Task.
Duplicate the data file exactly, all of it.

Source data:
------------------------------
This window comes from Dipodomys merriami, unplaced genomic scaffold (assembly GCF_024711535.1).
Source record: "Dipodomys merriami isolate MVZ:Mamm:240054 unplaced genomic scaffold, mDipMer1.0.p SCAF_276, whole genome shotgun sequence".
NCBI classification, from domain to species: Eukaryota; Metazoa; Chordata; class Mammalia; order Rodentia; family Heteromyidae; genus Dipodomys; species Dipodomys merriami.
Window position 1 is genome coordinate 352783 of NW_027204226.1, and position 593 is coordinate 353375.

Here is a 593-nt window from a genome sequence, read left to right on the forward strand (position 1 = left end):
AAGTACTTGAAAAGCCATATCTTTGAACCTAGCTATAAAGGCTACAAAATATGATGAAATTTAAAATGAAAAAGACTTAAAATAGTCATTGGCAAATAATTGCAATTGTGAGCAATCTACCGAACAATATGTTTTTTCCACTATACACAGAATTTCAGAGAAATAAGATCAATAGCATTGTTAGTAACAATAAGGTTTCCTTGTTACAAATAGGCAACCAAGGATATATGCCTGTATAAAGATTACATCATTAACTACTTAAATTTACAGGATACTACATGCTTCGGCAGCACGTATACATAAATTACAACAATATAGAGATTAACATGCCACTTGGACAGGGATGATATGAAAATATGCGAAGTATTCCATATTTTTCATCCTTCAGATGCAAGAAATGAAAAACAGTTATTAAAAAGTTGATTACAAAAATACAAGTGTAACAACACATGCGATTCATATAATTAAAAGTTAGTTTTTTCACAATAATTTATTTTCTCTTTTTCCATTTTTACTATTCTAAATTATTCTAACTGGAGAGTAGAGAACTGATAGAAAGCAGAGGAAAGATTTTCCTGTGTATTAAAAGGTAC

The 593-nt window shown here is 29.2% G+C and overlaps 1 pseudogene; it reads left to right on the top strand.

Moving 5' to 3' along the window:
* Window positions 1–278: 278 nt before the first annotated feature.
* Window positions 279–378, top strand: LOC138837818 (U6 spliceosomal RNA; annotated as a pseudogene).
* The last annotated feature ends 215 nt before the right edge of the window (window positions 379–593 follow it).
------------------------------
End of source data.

This window comes from Dipodomys merriami, unplaced genomic scaffold (assembly GCF_024711535.1).
Source record: "Dipodomys merriami isolate MVZ:Mamm:240054 unplaced genomic scaffold, mDipMer1.0.p SCAF_276, whole genome shotgun sequence".
NCBI classification, from domain to species: Eukaryota; Metazoa; Chordata; class Mammalia; order Rodentia; family Heteromyidae; genus Dipodomys; species Dipodomys merriami.
Window position 1 is genome coordinate 352783 of NW_027204226.1, and position 593 is coordinate 353375.

Here is a 593-nt window from a genome sequence, read left to right on the forward strand (position 1 = left end):
AAGTACTTGAAAAGCCATATCTTTGAACCTAGCTATAAAGGCTACAAAATATGATGAAATTTAAAATGAAAAAGACTTAAAATAGTCATTGGCAAATAATTGCAATTGTGAGCAATCTACCGAACAATATGTTTTTTCCACTATACACAGAATTTCAGAGAAATAAGATCAATAGCATTGTTAGTAACAATAAGGTTTCCTTGTTACAAATAGGCAACCAAGGATATATGCCTGTATAAAGATTACATCATTAACTACTTAAATTTACAGGATACTACATGCTTCGGCAGCACGTATACATAAATTACAACAATATAGAGATTAACATGCCACTTGGACAGGGATGATATGAAAATATGCGAAGTATTCCATATTTTTCATCCTTCAGATGCAAGAAATGAAAAACAGTTATTAAAAAGTTGATTACAAAAATACAAGTGTAACAACACATGCGATTCATATAATTAAAAGTTAGTTTTTTCACAATAATTTATTTTCTCTTTTTCCATTTTTACTATTCTAAATTATTCTAACTGGAGAGTAGAGAACTGATAGAAAGCAGAGGAAAGATTTTCCTGTGTATTAAAAGGTAC

The 593-nt window shown here is 29.2% G+C and overlaps 1 pseudogene; it reads left to right on the top strand.

Moving 5' to 3' along the window:
* Window positions 1–278: 278 nt before the first annotated feature.
* Window positions 279–378, top strand: LOC138837818 (U6 spliceosomal RNA; annotated as a pseudogene).
* The last annotated feature ends 215 nt before the right edge of the window (window positions 379–593 follow it).